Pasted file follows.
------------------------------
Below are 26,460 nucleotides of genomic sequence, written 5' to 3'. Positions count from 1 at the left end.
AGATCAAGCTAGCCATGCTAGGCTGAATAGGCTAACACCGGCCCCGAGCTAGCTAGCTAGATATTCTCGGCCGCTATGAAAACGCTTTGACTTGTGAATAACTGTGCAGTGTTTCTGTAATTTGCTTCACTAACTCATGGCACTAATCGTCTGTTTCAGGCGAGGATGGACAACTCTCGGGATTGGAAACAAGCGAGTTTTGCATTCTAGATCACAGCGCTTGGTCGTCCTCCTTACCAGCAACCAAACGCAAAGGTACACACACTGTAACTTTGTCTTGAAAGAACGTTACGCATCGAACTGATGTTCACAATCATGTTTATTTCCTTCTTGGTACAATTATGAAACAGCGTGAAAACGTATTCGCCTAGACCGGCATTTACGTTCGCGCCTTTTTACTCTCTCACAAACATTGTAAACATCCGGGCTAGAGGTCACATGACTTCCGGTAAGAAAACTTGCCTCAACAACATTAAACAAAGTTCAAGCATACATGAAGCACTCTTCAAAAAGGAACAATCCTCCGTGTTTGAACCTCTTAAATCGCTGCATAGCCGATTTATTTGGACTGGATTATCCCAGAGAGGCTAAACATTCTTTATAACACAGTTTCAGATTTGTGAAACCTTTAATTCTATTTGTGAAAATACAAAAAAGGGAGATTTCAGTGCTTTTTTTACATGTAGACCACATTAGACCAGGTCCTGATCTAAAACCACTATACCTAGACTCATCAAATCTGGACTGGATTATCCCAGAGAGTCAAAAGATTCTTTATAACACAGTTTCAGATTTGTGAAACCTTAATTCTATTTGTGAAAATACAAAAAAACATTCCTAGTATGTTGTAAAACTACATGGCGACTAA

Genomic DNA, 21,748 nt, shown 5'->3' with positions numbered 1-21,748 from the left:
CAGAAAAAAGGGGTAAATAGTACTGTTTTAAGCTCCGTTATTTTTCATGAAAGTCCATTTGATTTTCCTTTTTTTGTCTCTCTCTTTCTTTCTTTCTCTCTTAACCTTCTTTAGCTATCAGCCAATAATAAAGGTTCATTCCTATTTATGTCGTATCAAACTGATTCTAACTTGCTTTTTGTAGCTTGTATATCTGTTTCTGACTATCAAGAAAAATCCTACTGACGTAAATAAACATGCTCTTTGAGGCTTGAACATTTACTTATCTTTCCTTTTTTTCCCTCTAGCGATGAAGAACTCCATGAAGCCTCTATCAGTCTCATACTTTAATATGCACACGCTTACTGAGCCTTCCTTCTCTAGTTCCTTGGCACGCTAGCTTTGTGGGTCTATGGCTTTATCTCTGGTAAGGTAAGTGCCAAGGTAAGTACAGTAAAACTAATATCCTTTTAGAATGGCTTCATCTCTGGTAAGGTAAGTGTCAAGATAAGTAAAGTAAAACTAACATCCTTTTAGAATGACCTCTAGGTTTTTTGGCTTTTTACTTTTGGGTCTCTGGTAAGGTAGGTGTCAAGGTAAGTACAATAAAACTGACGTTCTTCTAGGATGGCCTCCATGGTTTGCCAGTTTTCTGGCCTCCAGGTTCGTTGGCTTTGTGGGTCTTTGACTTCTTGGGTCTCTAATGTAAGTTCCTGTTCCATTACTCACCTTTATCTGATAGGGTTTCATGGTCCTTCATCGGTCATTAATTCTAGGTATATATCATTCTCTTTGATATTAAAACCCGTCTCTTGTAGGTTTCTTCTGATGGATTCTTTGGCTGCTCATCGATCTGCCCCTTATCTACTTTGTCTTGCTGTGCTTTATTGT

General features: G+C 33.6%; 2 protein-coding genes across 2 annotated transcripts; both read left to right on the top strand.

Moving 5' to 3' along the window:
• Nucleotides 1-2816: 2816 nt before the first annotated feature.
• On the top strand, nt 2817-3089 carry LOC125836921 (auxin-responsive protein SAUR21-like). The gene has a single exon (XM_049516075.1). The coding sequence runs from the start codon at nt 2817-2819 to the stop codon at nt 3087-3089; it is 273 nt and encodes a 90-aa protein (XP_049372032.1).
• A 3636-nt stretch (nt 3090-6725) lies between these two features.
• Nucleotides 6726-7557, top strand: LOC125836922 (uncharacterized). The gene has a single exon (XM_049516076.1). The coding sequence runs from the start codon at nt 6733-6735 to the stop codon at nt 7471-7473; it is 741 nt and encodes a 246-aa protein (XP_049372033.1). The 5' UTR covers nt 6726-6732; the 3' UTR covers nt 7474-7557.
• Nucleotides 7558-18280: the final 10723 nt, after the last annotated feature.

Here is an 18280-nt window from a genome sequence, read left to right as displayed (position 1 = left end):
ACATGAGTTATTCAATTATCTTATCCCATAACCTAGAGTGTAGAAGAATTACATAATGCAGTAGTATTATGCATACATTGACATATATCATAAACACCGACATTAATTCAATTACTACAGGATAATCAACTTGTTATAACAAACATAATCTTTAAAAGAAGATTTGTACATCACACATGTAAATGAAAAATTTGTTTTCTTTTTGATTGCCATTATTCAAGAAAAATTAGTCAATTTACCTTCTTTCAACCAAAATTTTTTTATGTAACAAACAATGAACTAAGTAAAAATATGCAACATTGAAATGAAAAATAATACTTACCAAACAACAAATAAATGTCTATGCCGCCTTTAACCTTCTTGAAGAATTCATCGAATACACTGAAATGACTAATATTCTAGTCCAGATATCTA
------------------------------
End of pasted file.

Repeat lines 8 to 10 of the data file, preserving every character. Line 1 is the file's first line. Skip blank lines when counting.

• On the top strand, nt 2817-3089 carry LOC125836921 (auxin-responsive protein SAUR21-like). The gene has a single exon (XM_049516075.1). The coding sequence runs from the start codon at nt 2817-2819 to the stop codon at nt 3087-3089; it is 273 nt and encodes a 90-aa protein (XP_049372032.1).
• A 3636-nt stretch (nt 3090-6725) lies between these two features.
• Nucleotides 6726-7557, top strand: LOC125836922 (uncharacterized). The gene has a single exon (XM_049516076.1). The coding sequence runs from the start codon at nt 6733-6735 to the stop codon at nt 7471-7473; it is 741 nt and encodes a 246-aa protein (XP_049372033.1). The 5' UTR covers nt 6726-6732; the 3' UTR covers nt 7474-7557.